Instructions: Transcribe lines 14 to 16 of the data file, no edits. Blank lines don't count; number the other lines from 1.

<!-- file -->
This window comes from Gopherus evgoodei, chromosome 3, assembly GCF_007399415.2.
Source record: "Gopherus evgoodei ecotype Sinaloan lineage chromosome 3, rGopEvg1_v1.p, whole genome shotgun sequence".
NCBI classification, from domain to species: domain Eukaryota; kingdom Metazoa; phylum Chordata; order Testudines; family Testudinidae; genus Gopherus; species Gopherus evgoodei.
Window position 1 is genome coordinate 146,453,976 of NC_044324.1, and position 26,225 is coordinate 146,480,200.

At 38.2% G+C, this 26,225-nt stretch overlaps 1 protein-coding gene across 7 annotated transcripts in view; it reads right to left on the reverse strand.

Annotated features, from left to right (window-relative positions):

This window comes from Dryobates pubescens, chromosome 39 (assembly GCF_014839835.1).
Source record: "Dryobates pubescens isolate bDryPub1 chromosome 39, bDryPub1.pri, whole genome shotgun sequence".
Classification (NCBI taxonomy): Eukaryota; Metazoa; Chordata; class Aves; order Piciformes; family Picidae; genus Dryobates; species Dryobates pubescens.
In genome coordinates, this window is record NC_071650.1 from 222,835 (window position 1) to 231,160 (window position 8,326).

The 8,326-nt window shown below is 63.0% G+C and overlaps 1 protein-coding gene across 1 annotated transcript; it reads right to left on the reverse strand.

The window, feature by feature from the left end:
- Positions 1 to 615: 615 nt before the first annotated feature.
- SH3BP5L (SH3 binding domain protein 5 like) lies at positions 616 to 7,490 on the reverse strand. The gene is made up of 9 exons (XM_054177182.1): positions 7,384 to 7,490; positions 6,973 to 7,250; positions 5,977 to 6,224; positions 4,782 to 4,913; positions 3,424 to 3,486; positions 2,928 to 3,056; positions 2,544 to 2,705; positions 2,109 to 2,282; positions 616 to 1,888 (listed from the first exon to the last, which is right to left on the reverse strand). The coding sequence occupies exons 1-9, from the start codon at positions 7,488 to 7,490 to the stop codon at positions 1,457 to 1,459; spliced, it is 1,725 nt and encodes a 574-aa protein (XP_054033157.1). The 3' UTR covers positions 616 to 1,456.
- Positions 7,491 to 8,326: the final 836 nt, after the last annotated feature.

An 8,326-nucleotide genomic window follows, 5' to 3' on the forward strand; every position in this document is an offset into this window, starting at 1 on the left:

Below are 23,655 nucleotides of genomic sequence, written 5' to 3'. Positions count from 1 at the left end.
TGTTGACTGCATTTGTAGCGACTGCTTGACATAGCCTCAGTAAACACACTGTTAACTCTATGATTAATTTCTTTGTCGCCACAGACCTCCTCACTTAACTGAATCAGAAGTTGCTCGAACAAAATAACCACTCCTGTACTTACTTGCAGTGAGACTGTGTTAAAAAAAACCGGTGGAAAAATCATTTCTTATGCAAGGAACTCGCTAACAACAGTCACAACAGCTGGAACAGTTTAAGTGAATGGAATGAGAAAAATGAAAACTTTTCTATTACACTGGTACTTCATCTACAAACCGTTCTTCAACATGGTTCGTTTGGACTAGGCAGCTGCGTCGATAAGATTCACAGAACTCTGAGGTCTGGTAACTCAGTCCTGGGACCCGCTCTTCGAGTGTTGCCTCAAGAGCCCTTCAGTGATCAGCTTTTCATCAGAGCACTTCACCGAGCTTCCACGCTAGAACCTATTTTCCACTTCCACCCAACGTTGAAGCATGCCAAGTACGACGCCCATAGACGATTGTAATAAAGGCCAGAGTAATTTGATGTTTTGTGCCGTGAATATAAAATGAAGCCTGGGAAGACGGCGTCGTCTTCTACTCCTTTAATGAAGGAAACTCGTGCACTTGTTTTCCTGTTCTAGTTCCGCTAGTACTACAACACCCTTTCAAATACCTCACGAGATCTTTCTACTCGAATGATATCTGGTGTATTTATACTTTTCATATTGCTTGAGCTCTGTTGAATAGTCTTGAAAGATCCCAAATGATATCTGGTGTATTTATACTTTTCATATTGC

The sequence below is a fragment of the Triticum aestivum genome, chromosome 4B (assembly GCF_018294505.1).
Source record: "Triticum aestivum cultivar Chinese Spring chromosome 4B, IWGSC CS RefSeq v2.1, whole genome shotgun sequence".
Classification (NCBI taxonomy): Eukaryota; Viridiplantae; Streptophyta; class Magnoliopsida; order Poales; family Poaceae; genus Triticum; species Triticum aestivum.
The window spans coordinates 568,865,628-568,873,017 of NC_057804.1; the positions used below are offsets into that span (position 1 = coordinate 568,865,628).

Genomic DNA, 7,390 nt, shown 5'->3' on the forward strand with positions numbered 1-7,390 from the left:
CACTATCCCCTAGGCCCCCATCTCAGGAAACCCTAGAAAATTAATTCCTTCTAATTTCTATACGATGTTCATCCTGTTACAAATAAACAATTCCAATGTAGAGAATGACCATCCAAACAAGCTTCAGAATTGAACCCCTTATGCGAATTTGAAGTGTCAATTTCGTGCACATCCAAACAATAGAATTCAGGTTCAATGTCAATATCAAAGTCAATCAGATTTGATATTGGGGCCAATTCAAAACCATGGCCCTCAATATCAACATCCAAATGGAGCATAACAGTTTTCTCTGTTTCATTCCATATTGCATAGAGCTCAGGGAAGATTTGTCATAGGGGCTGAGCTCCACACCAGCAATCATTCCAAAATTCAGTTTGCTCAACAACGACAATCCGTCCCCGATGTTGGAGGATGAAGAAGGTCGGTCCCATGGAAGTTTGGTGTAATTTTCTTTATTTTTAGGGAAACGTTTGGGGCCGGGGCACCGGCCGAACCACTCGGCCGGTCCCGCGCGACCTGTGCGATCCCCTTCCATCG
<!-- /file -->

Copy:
- SH3BP5L (SH3 binding domain protein 5 like) lies at positions 616 to 7,490 on the reverse strand. The gene is made up of 9 exons (XM_054177182.1): positions 7,384 to 7,490; positions 6,973 to 7,250; positions 5,977 to 6,224; positions 4,782 to 4,913; positions 3,424 to 3,486; positions 2,928 to 3,056; positions 2,544 to 2,705; positions 2,109 to 2,282; positions 616 to 1,888 (listed from the first exon to the last, which is right to left on the reverse strand). The coding sequence occupies exons 1-9, from the start codon at positions 7,488 to 7,490 to the stop codon at positions 1,457 to 1,459; spliced, it is 1,725 nt and encodes a 574-aa protein (XP_054033157.1). The 3' UTR covers positions 616 to 1,456.
- Positions 7,491 to 8,326: the final 836 nt, after the last annotated feature.

An 8,326-nucleotide genomic window follows, 5' to 3' on the forward strand; every position in this document is an offset into this window, starting at 1 on the left: